The big success story among programming languages is Objective-C, which has grown from a small (low unit sales) language into a large (high units sales) language. iPhone and Mac development is fueling this growth. After Objective C, PHP and Actionscript are the only languages with more units sales in 2009 than in 2008. C# continues to be the largest language for unit sales, followed by Java, PHP and Objective C. C# also experienced the largest decline in units sold sold during the first half of 2009 and was followed on its decline by Ruby, SQL and Javascript.

I almost forgot about the glimmers of hope I mentioned at the beginning of the post. Mac Programming, Objective C, and Open source are doing well, but I do believe there are other events happening this year that will give the market a boost. A highly anticipated release of Windows 7 should give a large segment of the market a significant boost. Two other Microsoft technologies will also help the market: Sharepoint and Visual Studio releasing new versions later this year. And of course, there is Mac OS X Snow Leopard coming “soonish.” That will also be a nice boost for computer book sales. HTML 5 is getting lots of attention, and I would imagine that books will be showing up soon. Finally both Adobe and Apple keep bringing out new releases of their products, so there is always a bump upwards in our industry. What we hope for is that new books on new releases sell more units than books that are returned due to obsolescence. In other words, will there be more Windows Vista books being returned from retailers to publishers than Windows 7 books are being sold to consumers? We’ll see in about six months.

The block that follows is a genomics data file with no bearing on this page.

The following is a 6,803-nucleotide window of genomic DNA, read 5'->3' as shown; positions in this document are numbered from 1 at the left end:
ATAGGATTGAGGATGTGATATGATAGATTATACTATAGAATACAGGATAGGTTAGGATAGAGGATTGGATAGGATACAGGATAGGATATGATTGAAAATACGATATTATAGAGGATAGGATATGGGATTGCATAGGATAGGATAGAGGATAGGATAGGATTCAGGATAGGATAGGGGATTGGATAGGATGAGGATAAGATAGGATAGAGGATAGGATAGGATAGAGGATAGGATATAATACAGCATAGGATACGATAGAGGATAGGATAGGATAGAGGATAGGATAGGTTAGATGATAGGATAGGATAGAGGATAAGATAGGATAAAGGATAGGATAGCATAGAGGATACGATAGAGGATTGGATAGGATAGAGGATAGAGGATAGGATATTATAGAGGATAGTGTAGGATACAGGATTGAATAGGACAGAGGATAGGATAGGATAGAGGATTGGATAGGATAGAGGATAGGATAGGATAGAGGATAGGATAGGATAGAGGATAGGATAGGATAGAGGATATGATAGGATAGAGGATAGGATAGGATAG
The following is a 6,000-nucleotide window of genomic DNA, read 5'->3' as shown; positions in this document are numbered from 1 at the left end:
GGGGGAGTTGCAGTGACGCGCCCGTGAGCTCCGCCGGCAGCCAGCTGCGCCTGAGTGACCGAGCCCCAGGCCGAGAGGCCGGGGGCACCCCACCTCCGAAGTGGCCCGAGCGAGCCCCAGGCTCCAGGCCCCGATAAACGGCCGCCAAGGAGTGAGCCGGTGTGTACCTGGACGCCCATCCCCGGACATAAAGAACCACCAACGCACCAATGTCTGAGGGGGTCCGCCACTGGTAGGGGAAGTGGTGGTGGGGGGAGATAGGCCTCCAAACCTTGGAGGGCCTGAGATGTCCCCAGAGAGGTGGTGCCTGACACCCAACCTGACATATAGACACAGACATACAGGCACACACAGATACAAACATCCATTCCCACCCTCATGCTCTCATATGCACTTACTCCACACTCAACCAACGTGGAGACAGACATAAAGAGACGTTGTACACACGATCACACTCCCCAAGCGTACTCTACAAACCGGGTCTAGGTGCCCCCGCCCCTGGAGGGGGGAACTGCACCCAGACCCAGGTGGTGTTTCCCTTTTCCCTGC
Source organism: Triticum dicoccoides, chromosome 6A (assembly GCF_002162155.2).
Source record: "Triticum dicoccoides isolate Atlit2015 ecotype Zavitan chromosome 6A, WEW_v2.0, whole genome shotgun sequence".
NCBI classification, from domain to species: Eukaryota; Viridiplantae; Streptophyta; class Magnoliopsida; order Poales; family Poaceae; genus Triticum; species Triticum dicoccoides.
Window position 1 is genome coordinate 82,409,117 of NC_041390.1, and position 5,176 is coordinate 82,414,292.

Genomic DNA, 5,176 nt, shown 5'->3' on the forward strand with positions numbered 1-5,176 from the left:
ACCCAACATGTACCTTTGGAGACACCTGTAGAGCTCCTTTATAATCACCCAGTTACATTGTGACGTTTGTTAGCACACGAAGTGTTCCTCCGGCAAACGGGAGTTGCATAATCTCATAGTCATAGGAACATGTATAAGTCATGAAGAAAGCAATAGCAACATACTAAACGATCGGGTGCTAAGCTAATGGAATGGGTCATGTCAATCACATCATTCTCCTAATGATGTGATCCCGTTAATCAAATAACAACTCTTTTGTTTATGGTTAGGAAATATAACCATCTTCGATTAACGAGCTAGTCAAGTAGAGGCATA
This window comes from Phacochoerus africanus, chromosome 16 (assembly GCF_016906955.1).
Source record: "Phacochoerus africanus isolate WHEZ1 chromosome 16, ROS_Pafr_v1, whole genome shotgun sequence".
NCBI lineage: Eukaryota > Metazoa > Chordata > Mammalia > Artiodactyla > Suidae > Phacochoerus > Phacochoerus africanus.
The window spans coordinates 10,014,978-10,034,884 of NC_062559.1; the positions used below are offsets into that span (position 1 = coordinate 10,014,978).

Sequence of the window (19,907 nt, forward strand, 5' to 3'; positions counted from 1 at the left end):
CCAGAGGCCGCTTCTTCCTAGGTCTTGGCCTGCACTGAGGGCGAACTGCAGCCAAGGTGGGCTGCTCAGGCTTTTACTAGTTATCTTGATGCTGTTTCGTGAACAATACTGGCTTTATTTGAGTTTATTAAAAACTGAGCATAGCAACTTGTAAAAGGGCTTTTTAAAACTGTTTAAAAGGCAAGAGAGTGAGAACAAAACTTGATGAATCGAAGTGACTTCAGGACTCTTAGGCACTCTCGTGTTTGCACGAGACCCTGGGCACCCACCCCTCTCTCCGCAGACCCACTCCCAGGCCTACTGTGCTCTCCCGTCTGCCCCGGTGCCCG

A little disclaimer material: This information comes from Nielsen Bookscan and is the US Retail Point-of-Sale data. In other words, a “sold unit” is recognized when you walk into a bookstore like Barnes & Noble or Borders or order online at Amazon. This is NOT data that is used to calculate royalties or report on the financial health of any particular publisher. Many publishers report that more than 50% of their revenue is achieved as direct sales, and those numbers do not get reported into Bookscan. Sales at traditional college bookstores are typically not reported into Bookscan as well. Again this is US Retail Sales data recorded at the point of sale to a consumer.

Thank you for reading. If there is something that you are itching to see (understand more clearly), please let me know and I will try to help. I plan to excerpt updated pieces of these posts on twitter throughout the year. They’ll come from @mikehatora and will likely get RT’ed by @oreillymedia.